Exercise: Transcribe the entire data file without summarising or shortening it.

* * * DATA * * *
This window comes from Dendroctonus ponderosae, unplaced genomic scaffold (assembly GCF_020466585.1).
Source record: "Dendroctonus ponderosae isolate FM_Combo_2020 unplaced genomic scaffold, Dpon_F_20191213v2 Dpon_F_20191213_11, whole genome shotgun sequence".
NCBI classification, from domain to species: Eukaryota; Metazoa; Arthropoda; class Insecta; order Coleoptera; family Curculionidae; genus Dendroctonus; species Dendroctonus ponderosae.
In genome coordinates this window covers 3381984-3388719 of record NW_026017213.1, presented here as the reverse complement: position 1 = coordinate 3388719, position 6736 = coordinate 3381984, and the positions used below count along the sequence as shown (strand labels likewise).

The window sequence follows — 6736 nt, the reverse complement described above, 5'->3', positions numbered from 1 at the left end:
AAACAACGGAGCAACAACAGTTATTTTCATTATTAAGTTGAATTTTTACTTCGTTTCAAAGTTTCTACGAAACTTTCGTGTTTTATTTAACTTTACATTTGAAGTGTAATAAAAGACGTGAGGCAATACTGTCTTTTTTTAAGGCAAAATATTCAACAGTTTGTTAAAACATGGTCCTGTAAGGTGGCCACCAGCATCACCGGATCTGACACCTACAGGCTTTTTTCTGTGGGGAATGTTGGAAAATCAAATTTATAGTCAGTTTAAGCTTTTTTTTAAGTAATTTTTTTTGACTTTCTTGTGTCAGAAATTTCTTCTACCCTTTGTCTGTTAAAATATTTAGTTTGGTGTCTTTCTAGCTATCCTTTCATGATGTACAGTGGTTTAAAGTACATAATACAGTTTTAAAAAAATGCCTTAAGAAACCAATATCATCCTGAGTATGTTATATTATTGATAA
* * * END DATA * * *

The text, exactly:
This window comes from Dendroctonus ponderosae, unplaced genomic scaffold (assembly GCF_020466585.1).
Source record: "Dendroctonus ponderosae isolate FM_Combo_2020 unplaced genomic scaffold, Dpon_F_20191213v2 Dpon_F_20191213_11, whole genome shotgun sequence".
NCBI classification, from domain to species: Eukaryota; Metazoa; Arthropoda; class Insecta; order Coleoptera; family Curculionidae; genus Dendroctonus; species Dendroctonus ponderosae.
In genome coordinates this window covers 3381984-3388719 of record NW_026017213.1, presented here as the reverse complement: position 1 = coordinate 3388719, position 6736 = coordinate 3381984, and the positions used below count along the sequence as shown (strand labels likewise).

The window sequence follows — 6736 nt, the reverse complement described above, 5'->3', positions numbered from 1 at the left end:
AAACAACGGAGCAACAACAGTTATTTTCATTATTAAGTTGAATTTTTACTTCGTTTCAAAGTTTCTACGAAACTTTCGTGTTTTATTTAACTTTACATTTGAAGTGTAATAAAAGACGTGAGGCAATACTGTCTTTTTTTAAGGCAAAATATTCAACAGTTTGTTAAAACATGGTCCTGTAAGGTGGCCACCAGCATCACCGGATCTGACACCTACAGGCTTTTTTCTGTGGGGAATGTTGGAAAATCAAATTTATAGTCAGTTTAAGCTTTTTTTTAAGTAATTTTTTTTGACTTTCTTGTGTCAGAAATTTCTTCTACCCTTTGTCTGTTAAAATATTTAGTTTGGTGTCTTTCTAGCTATCCTTTCATGATGTACAGTGGTTTAAAGTACATAATACAGTTTTAAAAAAATGCCTTAAGAAACCAATATCATCCTGAGTATGTTATATTATTGATAA